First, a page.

Leftist Academics Promote Racial Science

Walter Gratzer’s The Undergrowth of Science is a remarkable and disturbing book which shows the depth of delusion and self-deception that plagues even the scientists. Science may be the most rigorous tool yet developed by humans for understanding the natural world, yet even it is not immune to human fallibility.

One of the biggest threats to good science is when its fundamental tenet of universalism is over-ridden by ethnic vanity. Gratzer devotes a chapter to the creep of nationalism and racial prejudice in scientific literature in the lead-up to and during the First World War. Germany and France especially touted spurious notions of the relative superiority of “German science” and “French science”. The later antipathy of the Nazis to “Jewish science” is well known, and probably fortuitous, as it may well have crippled Nazi efforts to develop an atomic bomb. The Lysenkoists’ obsession with “Bourgeois” versus “Marxist” science likewise crippled Soviet biology for generations (and certainly contributed to calamities like the Holomodor and the Great Leap Forward).

So it should be regarded with deep foreboding that contemporary science bureaucracy is trying to revive the spurious notion of “ethnoscience”.

Science lecturers at the University of NSW are being urged to promote a course in “ethnoscience” and “the science of indigenous knowledge”.

“In this course students will ­explore the history, philosophy, theory, and methods of Western science and ethnoscience,” the course outline says.

New “classroom inclusivity guidelines” for the UNSW science faculty, signed off by science dean Emma Johnston, tell lecturers to “highlight” to students the ethno­science course offered by Nura Gili, the university’s centre for ­indigenous programs.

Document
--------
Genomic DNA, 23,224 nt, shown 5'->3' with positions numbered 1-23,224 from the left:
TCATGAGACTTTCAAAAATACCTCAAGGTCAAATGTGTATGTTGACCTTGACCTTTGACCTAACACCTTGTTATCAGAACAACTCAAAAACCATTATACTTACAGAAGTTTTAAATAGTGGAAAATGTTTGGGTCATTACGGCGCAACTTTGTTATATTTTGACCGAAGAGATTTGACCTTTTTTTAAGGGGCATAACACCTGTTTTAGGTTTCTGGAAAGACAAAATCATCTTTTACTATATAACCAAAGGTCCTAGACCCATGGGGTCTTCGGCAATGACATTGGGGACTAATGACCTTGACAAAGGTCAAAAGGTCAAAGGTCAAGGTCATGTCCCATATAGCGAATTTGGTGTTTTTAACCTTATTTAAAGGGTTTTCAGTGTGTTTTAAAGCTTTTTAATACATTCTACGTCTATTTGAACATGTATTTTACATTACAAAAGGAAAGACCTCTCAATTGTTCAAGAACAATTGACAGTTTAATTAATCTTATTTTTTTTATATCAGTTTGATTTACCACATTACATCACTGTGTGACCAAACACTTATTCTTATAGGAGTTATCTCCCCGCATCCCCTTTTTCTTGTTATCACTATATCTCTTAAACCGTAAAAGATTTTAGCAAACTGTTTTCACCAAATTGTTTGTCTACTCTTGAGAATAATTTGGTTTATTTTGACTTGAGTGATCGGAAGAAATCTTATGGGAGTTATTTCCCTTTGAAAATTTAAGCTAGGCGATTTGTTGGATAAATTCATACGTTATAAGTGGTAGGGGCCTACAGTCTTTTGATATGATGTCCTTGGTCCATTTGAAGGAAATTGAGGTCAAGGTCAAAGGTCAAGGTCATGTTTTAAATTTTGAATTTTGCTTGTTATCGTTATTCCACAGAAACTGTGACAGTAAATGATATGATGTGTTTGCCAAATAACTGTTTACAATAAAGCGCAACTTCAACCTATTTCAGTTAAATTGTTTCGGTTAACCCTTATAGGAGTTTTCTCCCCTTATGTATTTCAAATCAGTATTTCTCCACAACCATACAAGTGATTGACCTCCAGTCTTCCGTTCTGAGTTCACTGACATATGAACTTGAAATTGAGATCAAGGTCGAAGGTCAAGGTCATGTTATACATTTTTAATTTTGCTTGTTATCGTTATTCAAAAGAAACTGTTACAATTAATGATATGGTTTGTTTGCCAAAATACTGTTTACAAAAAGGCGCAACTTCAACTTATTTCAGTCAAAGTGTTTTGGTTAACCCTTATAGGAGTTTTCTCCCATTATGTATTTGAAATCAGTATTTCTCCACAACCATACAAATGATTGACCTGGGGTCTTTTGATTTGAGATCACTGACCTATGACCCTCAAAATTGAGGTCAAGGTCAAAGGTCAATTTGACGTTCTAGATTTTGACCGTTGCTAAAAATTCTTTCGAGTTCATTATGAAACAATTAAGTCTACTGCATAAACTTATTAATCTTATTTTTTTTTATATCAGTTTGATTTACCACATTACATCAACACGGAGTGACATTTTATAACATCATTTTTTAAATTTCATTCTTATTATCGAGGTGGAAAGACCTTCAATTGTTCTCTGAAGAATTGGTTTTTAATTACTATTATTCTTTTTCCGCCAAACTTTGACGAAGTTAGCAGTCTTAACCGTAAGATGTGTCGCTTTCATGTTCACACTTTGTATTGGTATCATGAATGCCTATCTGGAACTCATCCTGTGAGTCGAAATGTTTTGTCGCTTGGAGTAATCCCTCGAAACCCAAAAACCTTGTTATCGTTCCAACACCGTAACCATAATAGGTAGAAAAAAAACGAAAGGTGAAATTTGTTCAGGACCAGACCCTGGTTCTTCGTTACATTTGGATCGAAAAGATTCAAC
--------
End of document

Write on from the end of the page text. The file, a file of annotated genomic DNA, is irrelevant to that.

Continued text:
This runs counter to one of the most fundamental tenets of science: universalism. What has made science so successful is that it systematically rejects arguments made from authority and racial or cultural prejudice. Identity is irrelevant to the process by which a scientific claim is judged.

The Springer Encyclopaedia of Science Education defines ethno­science as “a one-word conundrum, since its two parts — “ethno” and “science” — are in tension, if not outright opposition”.

“Science is culture-free by definition: science claims to be universal knowledge, which ­applies equally everywhere. The prefix ‘ethno’ has the meaning of ‘cultural’, so the word ‘ethnoscience’ literally means ‘cultural science’. This notion of ‘cultural science’ flouts the criteria of science and is denied by most working scientists.”

…Asked whether the indigenous knowledge course was at odds with science that transcends culture, the UNSW spokeswoman quoted from the outline for the course, saying it “provides a framework for students to explore the development of science in Western and indigenous contexts”.

This is nonsense, of course. There is no “development of science in indigenous contexts”. Science only developed in the Western context. Other cultures may have produced “science-like” approximations and haphazard observations that occasionally correlate with scientific knowledge, but science is a purely Western concept.

In fact, as physicist Paul Davies points out, it is probable that science would never have developed in any other culture. The West developed science from a synthesis of Greek philosophy and Arab mathematics in the crucible of peculiarly Judeo-Christian concepts of linear time and the monotheistic worldview of a cosmic law-maker. “Suppose an asteroid had hit Paris in 1300 and destroyed European culture,” Davies say. “Would science ever have emerged on Earth? I have never heard a convincing argument that it would.”

The extraordinary wonder of science, though, is that a Western invention is so universal.

Evolutionary biologist Madeleine Beekman, of Sydney University, said: “Science should be race, region and sex-blind. Obviously the kind of questions asked are sometimes influenced by other factors, but science has a method, the scientific method, that should not be influenced by other factors,” Professor Beekman said.

“We cannot have a course on Western civilisation, but we should teach indigenous science?”


And there’s the nub of the matter: modern academia is relentlessly hostile to the West. Academics not only shriek and faint at the very thought of a course teaching Western civilisation, but try to subvert perhaps its crowning achievement – science – to the academic idiocies of identity politics and fashionable left-wing racism.